Fine Gael helps trash corporate tax transparency initiative
Sinn Féin MEP Matt Carthy has condemned Fine Gael’s European Parliament vote on corporate tax transparency, saying the party has helped secretive multinationals avoid public scrutiny of their tax affairs.
This follows a joint vote yesterday evening by the ECON (Economic and Monetary Affairs) and JURI (Legal Affairs) committees in Strasbourg, in which conservative groups voted to insert a major loophole into a progressive report that aimed to ensure major multinationals operating in the EU must publicly report on their earnings, staff and tax payments on a country-by-country basis.
The report originally proposed by the rapporteurs had been praised by anti-tax avoidance groups and development agencies.
Carthy, a member of the ECON committee and GUE/NGL coordinator on the Panama Papers inquiry committee, was joined in the vote by fellow Sinn Féin MEPs Liadh Ní Riada and Martina Anderson, who, despite not being members of the committees in question – ECON or JURI – voted as substitutes for absent GUE/NGL MEPs, in an indication of how seriously Sinn Féin takes this issue.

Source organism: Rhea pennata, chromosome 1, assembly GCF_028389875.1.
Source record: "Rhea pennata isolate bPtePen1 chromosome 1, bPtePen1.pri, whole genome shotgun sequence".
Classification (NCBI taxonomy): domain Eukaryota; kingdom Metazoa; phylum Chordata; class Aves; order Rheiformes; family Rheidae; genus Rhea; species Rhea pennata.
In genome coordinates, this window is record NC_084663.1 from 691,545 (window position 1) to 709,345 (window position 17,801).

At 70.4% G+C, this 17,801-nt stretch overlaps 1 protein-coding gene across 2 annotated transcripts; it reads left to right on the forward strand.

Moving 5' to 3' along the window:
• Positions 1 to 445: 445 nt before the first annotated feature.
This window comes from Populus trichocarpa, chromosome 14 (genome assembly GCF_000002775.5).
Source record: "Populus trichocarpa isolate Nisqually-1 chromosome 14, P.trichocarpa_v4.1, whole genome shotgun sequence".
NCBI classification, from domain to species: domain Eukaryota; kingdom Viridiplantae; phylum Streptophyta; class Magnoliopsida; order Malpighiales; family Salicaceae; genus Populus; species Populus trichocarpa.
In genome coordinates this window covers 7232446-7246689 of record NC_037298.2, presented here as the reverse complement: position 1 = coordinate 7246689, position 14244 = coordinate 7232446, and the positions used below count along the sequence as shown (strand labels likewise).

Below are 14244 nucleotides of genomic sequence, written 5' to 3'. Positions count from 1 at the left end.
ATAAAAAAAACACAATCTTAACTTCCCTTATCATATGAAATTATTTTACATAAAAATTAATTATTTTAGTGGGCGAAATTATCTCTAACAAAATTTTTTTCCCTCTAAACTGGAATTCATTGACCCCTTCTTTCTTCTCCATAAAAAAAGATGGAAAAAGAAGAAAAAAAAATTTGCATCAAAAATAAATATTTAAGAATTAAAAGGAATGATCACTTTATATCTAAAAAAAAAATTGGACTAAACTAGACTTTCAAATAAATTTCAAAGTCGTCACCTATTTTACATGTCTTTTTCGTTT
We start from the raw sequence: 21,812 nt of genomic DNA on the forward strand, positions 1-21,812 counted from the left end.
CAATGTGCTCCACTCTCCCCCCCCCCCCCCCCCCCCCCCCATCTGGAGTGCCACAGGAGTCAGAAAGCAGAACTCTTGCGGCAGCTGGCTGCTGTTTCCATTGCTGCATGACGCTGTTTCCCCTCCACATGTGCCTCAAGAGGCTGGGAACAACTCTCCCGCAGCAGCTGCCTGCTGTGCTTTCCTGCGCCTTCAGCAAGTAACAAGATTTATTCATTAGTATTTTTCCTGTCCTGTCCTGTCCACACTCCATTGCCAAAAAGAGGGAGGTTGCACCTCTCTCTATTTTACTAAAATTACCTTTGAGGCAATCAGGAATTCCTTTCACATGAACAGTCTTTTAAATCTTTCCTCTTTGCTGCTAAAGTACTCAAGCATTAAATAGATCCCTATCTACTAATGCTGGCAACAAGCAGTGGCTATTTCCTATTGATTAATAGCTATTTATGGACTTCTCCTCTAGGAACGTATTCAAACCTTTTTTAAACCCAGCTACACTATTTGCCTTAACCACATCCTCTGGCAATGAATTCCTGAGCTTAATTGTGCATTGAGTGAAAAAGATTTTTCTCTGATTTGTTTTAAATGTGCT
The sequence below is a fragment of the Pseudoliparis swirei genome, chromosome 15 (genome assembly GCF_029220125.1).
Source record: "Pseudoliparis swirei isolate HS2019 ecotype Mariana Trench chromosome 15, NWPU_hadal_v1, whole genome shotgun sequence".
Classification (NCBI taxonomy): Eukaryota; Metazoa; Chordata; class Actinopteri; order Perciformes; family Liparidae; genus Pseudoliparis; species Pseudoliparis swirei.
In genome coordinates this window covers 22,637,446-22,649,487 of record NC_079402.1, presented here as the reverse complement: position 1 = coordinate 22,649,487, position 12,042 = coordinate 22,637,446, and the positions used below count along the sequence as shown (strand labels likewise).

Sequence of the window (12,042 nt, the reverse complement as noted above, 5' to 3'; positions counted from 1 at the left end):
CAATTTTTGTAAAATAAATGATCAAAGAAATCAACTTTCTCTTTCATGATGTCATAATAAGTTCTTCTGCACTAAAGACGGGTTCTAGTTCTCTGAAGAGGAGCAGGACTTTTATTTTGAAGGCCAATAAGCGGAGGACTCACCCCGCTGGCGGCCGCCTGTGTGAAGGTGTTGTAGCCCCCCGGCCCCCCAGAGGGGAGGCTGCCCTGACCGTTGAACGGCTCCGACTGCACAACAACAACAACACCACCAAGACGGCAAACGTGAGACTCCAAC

In a joint statement, the three Sinn Féin MEPs who voted said:
“Sinn Féin welcomes the fact that MEPs voted yesterday evening to support certain aspects of the report on ending secrecy for large multinationals and and to make country-by-country financial reporting mandatory and public for these companies.
"But an amendment tabled by the liberal (ALDE), supported by the EPP group, of which Fine Gael is a member party, introduced a massive loophole that you could drive a truck through, and which may make the entire proposal ineffective.
"The European Parliament has undertaken a large amount of work in recent years in the wake of the LuxLeaks and Panama Papers scandals.
"As a result of the public fury at multinationals, MEPs had worked to significantly improve the Commission’s proposal on country-by-country reporting by proposing that companies must report this financial information for each jurisdiction they operate in globally – not only EU or (future) blacklisted jurisdictions.
"Last night the Conservatives voted to weaken the Parliament’s position from calling for global reporting to include a loophole that will allow massive multinationals to avoid reporting vital information – so long as they claim this is due to ‘commercial sensitivity’.
"This loophole undermines the entire proposal, and it is shameful that Fine Gael and their EPP colleagues have supported it.
“Brian Hayes, as a member of the ECON committee who voted on this text, needs to explain why he supports this secrecy clause when the Irish Government claims continually that it supports maximum transparency on corporate tax.
"The weakened text was so unacceptable that MEPs rejected a motion to enter into inter-institutional negotiations with the Commission and the Council, and it will go straight to the Parliament plenary, where we sincerely hope that it will be rejected by the full house of MEPs.”